Moral Implications Comic Strips - Page 1
33 Results for Moral Implications
View 1 - 10 results for moral implications comic strips. Discover the best "Moral Implications" comics from Dilbert.com.
Share January 30, 2004's comic on:
"Dogbert does PR." "You knew your product was deadly but you did nothing until you were sued." "The goal of public relations is to taint the jury pool, we'll show that the victims had it coming." "Maybe we should discuss the moral implications of that strategy." "Bah!"
Share February 11, 2012's comic on:
Boss: I'm getting reports that you're being arrogant in meetings. Dilbert: That's because I have a deep understanding of technology and a moral obligation to keep simpletons from ruining the world. Boss: Maybe you could tone it down. Dilbert: There's no kill switch on awesome.
Share June 25, 1997's comic on:
Alice, Wally and Dilbert sit at a table. Alice says, "I did less work than usual this quarter and I got a bonus." Alice says, "The implications are staggering. The entire system of capitalism has a flawed premise." Alice says, "There's only ONE thing that could make this bonus more frightening." Wally says, "I got one, too."
Share May 09, 1993's comic on:
Dilbert sits at his desk. The Boss asks Dilbert, "Did you know that twenty percent of all microfleems are subradiante?" Dilbert thinks, "Uh-oh. The Boss has latched onto some obscure engineering fact." Dilbert thinks, "This is going to be painful." The Boss says, "Just think of the implications. It means eighty percent of microfleems are NOT subradiante." Dilbert crawls under his desk thinking, "Maybe I can hide under the desk until this blows over." The Boss continues, "Don't you think it's fascinating? I mean, what with the implications and all . . ." Dilbert replies, "Okay, okay. I acknowledge your incredible grasp of technology issues." The Boss walks away thinking, "It almost makes me curious what a microfleem is."
Share May 16, 1993's comic on:
Dilbert and Dogbert walk through the park. Dilbert says, "I gave five hundred dollars to charity this year." Dilbert continues, "I believe it's my moral duty to help those less fortunate." Dilbert lifts Dogbert onto a rock. Dogbert asks, "Five hundred dollars? What kind of morality is that?" Dogbert continues, "People are starving and you still have plenty of money left for your hobbies." Dogbert continues, "According to YOUR moral code it's more important for you to have a new computer than for poor people to eat." Dogbert continues, "Morality? Ha! You spent five hundred bucks to ease your own guilt!" Dilbert replies, "And it worked. I feel pretty good." Dilbert asks, "How much did YOU give to charity?" Dogbert replies, "A thousand. That's why I'm so torqued."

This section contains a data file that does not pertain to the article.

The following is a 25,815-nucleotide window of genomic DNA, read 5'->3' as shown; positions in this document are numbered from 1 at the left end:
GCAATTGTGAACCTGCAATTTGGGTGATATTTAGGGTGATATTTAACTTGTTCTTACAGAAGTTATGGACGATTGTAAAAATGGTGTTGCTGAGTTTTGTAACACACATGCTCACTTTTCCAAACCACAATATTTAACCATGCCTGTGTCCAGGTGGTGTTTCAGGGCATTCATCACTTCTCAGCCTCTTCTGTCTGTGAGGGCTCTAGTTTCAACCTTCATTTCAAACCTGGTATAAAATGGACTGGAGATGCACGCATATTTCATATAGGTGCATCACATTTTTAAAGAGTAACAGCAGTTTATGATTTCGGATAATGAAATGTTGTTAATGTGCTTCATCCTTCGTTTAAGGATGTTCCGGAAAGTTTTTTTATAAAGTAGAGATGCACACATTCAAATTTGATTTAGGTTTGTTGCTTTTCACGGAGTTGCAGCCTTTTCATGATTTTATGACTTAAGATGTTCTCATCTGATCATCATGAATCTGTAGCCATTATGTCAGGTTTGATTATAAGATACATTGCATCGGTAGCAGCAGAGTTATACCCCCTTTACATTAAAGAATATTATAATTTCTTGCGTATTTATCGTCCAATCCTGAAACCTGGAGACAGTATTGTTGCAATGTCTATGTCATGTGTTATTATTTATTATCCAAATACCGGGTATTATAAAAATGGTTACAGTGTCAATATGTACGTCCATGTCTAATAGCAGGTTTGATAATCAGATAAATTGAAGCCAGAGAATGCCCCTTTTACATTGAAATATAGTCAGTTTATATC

Share April 07, 1996's comic on:
The Boss says to Dilbert, "Go home, Dilbert. Relax! You're working too hard!" Dilbert sits at his desk and says, "You told me to finish this by tomorrow. You said it's urgent." The Boss waves his arms and says, "Relax! Go home! Shoo!" The caption says, "Suddenly Dilbert is sucked into the 'Boss Zone' where time and logic do not apply." Dilbert's head disappears into a hole in time. Dilbert floats by the Boss's head and asks, "How can I relax AND do urgent work at the same time?" The Boss replies, "Work smarter, not harder." Dilbert grabs his head and screams. The caption says, "Mercifully, the angel of cynicism appears." Dogbert flies up to Dilbert and says, "Slap something together in the morning. He won't look at it anyway." The caption says, "The inspirational moral . . ." Dilbert puts his coat on and leaves the office. He sings, "Freedom's just another word for not caring about the quality of your work!"
Share April 23, 1999's comic on:
Alice and the boss sit at a table. The boss has a lap top in front of him and says, "Tell me what moral issues you have. I'll summarize them under the appropiate categories." Alice says, "My managers are incompetent, arrogant, micro-managing misogynists." The boss says, "That's one under "time of the month."
Share December 25, 1999's comic on:
Dogbert and Ratbert are sitting in front of each other. Dogbert says: "Now I'll use my hype-inflated stock to buy companies that have a real value." Dogbert tells Ratbert: "The lesson is that hype always triumphs over substance." Dogbert says to Ratbert: "How's your moral compass doing?" Ratbert answers: "Spinning, just like you said it would!"
Share December 28, 2000's comic on:
Asok the Intern watches Wally taping a pencil to the hand of The Boss who is comatose. Wally says, "I'll tape a pencil to his hand and use it to sign off on a raise for me." Asok the Intern says to Wally, "That would be so unethical... hiccup. May I have ten percent?" Wally works on getting the pencil into the comatose Boss' hand as Asok says, "That hiccup damaged my moral compass."
Share February 21, 1999's comic on:
Wally, the boss, Dilbert and Alice are in a meeting. Wally says, "It's time now for the weekly Wally report." Wally says, "By Tuesday the pointy-haired troll had dumped record levels of work on poor Wally." Wally says, "Wally's happiness was in extreme jeapardy." Wally says, "It was a moral dilemma too." Wally says, "Would Wally disappoint the stockholders to save his own skin?" Wally says, "Or would he fight with his last ounce of happiness to complete all the assignments?" Wally says, "In the end there was only one choice." Dilbert says, "You wrote the Wally report instead of working?" Wally says, "Stop reading ahead!"